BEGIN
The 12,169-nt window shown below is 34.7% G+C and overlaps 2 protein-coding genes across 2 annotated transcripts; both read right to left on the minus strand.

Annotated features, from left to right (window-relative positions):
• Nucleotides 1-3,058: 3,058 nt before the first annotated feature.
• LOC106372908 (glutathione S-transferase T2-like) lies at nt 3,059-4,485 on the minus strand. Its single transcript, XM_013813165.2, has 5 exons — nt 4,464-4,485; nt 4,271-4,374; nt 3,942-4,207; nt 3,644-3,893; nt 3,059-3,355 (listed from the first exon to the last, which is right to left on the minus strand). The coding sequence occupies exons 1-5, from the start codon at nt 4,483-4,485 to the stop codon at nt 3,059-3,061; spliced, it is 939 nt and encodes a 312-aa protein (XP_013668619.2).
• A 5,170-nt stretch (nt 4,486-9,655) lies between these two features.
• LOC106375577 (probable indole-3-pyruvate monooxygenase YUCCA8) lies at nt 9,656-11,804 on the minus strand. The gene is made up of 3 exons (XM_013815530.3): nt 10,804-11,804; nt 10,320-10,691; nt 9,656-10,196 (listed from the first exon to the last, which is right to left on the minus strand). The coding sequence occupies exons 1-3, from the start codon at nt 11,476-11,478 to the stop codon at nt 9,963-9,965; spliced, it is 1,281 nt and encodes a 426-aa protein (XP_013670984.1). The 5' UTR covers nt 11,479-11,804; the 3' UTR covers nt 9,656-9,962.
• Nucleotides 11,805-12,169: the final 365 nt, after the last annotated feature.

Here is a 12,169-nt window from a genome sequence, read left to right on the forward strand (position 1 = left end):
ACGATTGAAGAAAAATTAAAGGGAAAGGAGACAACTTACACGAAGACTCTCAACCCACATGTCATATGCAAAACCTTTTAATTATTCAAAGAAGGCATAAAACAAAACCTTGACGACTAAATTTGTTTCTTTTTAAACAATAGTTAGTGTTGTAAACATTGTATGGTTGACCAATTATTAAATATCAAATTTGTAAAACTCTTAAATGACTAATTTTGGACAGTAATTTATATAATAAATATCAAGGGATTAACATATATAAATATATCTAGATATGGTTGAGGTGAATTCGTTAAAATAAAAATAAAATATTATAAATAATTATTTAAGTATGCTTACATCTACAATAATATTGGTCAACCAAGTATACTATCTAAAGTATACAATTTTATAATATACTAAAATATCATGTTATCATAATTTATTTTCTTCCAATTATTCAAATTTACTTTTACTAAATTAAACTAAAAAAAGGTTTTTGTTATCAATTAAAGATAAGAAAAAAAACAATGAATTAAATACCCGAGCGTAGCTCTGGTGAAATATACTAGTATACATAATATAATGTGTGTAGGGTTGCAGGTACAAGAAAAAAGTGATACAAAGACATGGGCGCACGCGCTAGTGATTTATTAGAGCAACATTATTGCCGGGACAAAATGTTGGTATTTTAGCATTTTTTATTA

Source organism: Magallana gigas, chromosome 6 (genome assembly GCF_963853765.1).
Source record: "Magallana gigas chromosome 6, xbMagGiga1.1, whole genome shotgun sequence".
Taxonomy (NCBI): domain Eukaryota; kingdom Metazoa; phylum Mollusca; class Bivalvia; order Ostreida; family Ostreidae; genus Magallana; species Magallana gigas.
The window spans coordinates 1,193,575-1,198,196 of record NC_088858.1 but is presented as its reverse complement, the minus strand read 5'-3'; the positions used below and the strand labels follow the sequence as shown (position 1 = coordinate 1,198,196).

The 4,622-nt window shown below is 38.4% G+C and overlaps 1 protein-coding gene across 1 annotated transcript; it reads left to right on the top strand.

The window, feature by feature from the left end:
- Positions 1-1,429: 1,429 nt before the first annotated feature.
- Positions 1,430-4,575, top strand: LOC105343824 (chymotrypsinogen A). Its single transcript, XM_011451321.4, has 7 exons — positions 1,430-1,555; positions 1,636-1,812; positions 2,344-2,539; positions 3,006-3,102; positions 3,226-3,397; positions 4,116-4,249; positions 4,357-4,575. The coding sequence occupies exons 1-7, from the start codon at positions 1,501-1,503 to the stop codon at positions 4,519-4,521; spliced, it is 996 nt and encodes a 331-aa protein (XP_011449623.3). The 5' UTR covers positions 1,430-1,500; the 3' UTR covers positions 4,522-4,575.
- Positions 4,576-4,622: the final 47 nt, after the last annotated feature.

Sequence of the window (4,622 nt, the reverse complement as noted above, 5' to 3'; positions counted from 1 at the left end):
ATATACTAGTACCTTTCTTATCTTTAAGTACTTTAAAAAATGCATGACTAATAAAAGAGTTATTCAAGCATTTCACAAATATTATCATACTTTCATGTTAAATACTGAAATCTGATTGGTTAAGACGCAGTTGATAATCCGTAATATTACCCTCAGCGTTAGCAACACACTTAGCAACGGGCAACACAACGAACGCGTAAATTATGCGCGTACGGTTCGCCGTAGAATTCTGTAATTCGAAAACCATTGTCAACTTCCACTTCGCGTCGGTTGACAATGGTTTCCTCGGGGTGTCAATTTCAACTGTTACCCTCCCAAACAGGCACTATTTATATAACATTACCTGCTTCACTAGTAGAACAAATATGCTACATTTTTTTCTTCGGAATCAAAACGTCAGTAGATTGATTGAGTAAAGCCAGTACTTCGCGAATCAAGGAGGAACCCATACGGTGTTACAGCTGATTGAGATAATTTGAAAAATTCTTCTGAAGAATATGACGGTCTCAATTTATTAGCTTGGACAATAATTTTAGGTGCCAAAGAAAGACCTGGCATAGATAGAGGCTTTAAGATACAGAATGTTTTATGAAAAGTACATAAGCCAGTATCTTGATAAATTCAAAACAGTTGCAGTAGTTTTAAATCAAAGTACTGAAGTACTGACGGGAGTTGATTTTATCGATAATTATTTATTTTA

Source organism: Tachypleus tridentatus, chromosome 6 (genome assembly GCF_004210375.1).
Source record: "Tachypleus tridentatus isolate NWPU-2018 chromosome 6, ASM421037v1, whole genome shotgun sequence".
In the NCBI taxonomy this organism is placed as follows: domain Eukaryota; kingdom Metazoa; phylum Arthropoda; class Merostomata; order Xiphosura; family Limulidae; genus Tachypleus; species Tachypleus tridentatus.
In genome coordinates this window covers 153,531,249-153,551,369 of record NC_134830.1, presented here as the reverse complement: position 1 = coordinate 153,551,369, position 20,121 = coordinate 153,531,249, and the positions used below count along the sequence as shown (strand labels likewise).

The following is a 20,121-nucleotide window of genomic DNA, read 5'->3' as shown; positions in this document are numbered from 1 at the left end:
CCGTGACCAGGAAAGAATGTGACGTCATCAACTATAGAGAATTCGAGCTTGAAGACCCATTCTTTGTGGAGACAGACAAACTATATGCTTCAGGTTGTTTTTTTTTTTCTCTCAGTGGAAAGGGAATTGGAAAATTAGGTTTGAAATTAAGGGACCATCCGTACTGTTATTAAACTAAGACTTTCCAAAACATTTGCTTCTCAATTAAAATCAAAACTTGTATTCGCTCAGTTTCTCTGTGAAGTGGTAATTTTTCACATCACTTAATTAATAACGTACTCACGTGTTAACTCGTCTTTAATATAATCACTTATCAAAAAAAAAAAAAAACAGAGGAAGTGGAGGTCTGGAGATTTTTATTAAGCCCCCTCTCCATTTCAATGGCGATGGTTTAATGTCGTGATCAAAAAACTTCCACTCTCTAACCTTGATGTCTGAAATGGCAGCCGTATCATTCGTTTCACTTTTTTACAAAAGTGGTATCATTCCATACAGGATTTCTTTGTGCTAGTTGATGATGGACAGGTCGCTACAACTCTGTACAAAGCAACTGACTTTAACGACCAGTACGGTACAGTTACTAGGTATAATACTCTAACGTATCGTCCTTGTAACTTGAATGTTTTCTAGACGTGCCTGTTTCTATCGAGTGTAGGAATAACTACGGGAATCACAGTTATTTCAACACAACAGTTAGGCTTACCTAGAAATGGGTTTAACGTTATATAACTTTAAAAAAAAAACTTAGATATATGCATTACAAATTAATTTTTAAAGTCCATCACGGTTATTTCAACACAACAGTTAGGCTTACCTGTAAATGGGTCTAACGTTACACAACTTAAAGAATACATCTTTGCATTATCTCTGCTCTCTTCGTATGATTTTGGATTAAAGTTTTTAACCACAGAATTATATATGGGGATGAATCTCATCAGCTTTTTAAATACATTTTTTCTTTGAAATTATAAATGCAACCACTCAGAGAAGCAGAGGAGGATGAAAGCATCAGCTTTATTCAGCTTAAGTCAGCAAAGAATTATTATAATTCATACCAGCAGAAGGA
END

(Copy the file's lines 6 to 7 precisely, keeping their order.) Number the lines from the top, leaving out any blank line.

• LOC106375577 (probable indole-3-pyruvate monooxygenase YUCCA8) lies at nt 9,656-11,804 on the minus strand. The gene is made up of 3 exons (XM_013815530.3): nt 10,804-11,804; nt 10,320-10,691; nt 9,656-10,196 (listed from the first exon to the last, which is right to left on the minus strand). The coding sequence occupies exons 1-3, from the start codon at nt 11,476-11,478 to the stop codon at nt 9,963-9,965; spliced, it is 1,281 nt and encodes a 426-aa protein (XP_013670984.1). The 5' UTR covers nt 11,479-11,804; the 3' UTR covers nt 9,656-9,962.
• Nucleotides 11,805-12,169: the final 365 nt, after the last annotated feature.